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Miami Dolphins wide receiver Leonte Carroo (88) keeps an eye on the goal as San Francisco 49ers cornerback Jimmie Ward (25) can't make the stop in the fourth quarter on Sunday, Nov. 27, 2016 at Hard Rock Stadium in Miami Gardens, Fla. (Al Diaz/Miami Herald/TNS)

There has been a lot of talk about Leonte Carroo of late in regards to his standing with the Dolphins heading into the 2017 season. The tidbit from Barry Jackson in his latest Miami Herald column a few days ago brought Leonte Carroo back in the spotlight.  While most of the Carroo talk is nothing but pure speculation at this point the one thing that isn’t up for debate is how the Dolphins 2016 draft day trade to acquire Carroo is, was, and forever will be a bad trade.

Before we get into a deep dive of Leonte Carroo and where he stands with this team let me make one point 100% perfectly clear; this article is not meant as a knock on Carroo. Leonte Carroo may turn out to be a very good NFL WR some day and I am not saying Carroo is a bad player.

What we can say for certainty 13 months after the drafting of Leonte Carroo is that the draft day trade in 2016 in which Miami parted with a bundle (3 picks to be exact) to acquire Leonte Carroo was an utter failure and a horrible trade on all levels. That has nothing to do with how Carroo is or may turn out to be as a player. It has everything to do with the fact Miami didn’t need Carroo last year and now heading into this offseason they need him even less.

The thought process was (and this is unconfirmed but you have to assume it is right as there is no other logical reason for even making this trade) that Kenny Stills was entering the final year of his contract and after a very disappointing year one in Miami nobody thought Stills would have a big year and Miami would want to keep him. If this is the argument or best argument for making the Carroo trade then it is very weak. Here is why..

  • Carroo and Stills are very different players. One is a speed demon (Stills) while the other isn’t (Carroo).
  • Stills was seen as Miami’s #3 WR 13 months ago, why on god’s green earth would any team part with 3 picks to get a #3 WR on the depth chart?
  • Guys like Leonte Carroo can be found in every draft, every year, a good player but nothing special (remember this point I will be going back to this later in this article)

The other reason I read and hear a lot as a defense of this trade is; Well it’s impossible for Miami to keep Jarvis Landry, Kenny Stills, and DeVante Parker as their contracts come up as they all will want big paydays so one of the three will be gone so getting Carroo now is smart. To me this is an even worse defense than the one above about Stills in the final year of his deal. While it’s true Miami may be unable to keep Landry, Stills, and Parker as all three could and will command a big paydays that would blow up the Dolphins salary cap, what was the rush to trade up and get a player like Carroo now? Stills was entering the final year of his deal as stated, we get that. Again, is Carroo worth 3 picks? Couldn’t we have found a Carroo or a player very similar in last years draft without giving up all of those picks? Couldn’t we have found a player like Carroo in this years 2017 draft even if Stills (for arguments sake) did walk after last season and sign with a different team?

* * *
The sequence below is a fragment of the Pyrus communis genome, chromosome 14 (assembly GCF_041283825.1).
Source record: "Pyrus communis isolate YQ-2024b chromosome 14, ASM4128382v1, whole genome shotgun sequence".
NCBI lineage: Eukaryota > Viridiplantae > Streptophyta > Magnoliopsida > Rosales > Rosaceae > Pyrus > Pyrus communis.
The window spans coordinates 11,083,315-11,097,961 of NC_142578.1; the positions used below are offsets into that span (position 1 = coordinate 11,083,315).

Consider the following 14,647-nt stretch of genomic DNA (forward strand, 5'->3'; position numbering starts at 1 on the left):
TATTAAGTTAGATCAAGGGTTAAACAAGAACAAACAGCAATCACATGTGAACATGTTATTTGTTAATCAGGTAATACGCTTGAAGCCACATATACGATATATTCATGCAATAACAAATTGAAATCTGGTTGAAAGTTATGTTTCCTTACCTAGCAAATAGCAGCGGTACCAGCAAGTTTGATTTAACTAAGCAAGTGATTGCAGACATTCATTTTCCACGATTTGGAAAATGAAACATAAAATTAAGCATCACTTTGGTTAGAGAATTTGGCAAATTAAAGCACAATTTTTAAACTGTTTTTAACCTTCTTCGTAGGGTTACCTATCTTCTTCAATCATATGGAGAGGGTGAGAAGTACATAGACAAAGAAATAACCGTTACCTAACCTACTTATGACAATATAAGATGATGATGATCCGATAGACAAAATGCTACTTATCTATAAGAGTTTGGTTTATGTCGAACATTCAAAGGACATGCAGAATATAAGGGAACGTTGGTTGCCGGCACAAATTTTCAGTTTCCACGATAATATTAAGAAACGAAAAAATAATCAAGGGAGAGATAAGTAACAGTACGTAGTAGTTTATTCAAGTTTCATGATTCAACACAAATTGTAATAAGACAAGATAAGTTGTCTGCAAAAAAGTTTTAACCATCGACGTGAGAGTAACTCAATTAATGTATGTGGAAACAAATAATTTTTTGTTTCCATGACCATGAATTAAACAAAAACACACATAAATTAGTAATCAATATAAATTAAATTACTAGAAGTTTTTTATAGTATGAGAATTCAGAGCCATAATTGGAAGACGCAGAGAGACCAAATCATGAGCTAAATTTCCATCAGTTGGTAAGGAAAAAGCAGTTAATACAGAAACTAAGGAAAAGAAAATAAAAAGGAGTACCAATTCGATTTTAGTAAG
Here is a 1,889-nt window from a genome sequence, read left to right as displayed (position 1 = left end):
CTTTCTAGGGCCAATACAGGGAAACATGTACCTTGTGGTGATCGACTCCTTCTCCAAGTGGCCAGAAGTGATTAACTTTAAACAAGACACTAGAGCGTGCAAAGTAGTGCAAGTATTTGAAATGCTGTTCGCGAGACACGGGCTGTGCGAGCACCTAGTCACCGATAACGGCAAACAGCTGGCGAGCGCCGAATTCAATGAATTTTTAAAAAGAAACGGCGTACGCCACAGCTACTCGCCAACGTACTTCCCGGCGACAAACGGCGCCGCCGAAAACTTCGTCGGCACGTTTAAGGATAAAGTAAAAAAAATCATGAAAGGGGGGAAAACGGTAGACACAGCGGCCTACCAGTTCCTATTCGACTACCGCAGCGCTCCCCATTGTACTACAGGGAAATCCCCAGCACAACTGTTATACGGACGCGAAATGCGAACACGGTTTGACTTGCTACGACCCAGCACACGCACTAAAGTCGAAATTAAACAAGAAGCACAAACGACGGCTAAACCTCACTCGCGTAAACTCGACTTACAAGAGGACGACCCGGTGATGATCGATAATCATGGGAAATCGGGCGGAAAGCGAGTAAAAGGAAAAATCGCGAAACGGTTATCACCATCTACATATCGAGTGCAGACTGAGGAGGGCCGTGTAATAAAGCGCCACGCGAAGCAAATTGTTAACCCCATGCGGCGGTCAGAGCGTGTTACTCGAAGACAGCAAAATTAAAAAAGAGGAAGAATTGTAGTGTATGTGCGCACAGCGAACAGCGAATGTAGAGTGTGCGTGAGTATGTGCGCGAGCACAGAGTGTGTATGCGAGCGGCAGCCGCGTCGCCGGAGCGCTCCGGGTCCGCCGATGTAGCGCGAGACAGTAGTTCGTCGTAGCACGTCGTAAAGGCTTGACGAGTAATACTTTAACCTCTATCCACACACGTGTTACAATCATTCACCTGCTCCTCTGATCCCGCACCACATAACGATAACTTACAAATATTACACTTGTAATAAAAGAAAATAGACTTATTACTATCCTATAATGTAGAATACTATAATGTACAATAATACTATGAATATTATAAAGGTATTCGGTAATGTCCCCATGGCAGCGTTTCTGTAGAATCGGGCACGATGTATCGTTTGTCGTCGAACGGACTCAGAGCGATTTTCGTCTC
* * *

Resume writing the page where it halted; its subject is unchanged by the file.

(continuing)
So once again it comes back to; Guys like Leonte Carroo can be found in every draft, every year, a good player but nothing special.

So now as we enter the 2017 season Kenny Stills has a long-term deal and isn’t going anywhere, Jarvis Landry is going into his final year of his deal but with the Franchise Tag Miami can keep him and hold his rights for a year or two beyond this year and not have to worry about losing him if they don’t want. DeVante Parker won’t be an unrestricted free agent until 2020 and Miami is no jeopardy of losing control of him anytime soon. I must ask once again, what was the rush to get Leonte Carroo last year?

What is the big point I am trying to make here you may be wondering as I am not knocking Leonte Carroo the player. I hope and believe he can turn into a decent NFL WR in time. The point is the 2017 NFL Draft was loaded with talent on the defensive side of the ball and Miami came away with 3 solid defensive picks in rounds 1-3. Imagine if Miami didn’t trade their own 3rd and 4th round picks to the Vikings though for a Carroo, they could have had 5…yes 5 solid defensive draft picks from this last draft. And for a team like Miami who is (let’s not sugar coat it) bad on defense that would have been exactly what they needed.

So, when the topic of Leonte Carroo comes up and you want to argue that it wasn’t a bad trade, STOP…take a deep breath, AND DON’T! It was a bad trade! Any way you spin it the trade was bad. That doesn’t mean Carroo is a bad player, it just means Miami’s front office traded a boatload of picks to move up and get a guy they didn’t need, don’t play, and has little to chance of getting on the field this upcoming year unless a bunch of guys go down to injury.

Regarding the Barry Jackson tidbit that Carroo is in jeopardy of not making the roster, it is far to early to tell. But you have to think there is a chance that ends up being true. Carroo doesn’t play special teams and for the 4th and 5th WR on any NFL team you almost have to play special teams. The competition for the 4th and 5th WR spots on this roster is fierce. You have Jakeem Grant, Isiah Ford, Rashawn Scott, Drew Morgan, Malcom Lewis, and Damore’ea Stringfellow. And with the exception of Stringfellow every one of those other WR’s play special teams.  Carroo will have his work cut out for him in camp and being a year removed nobody will care anymore that Miami gave up 3 picks to acquire him at this point as his one year honeymoon is over.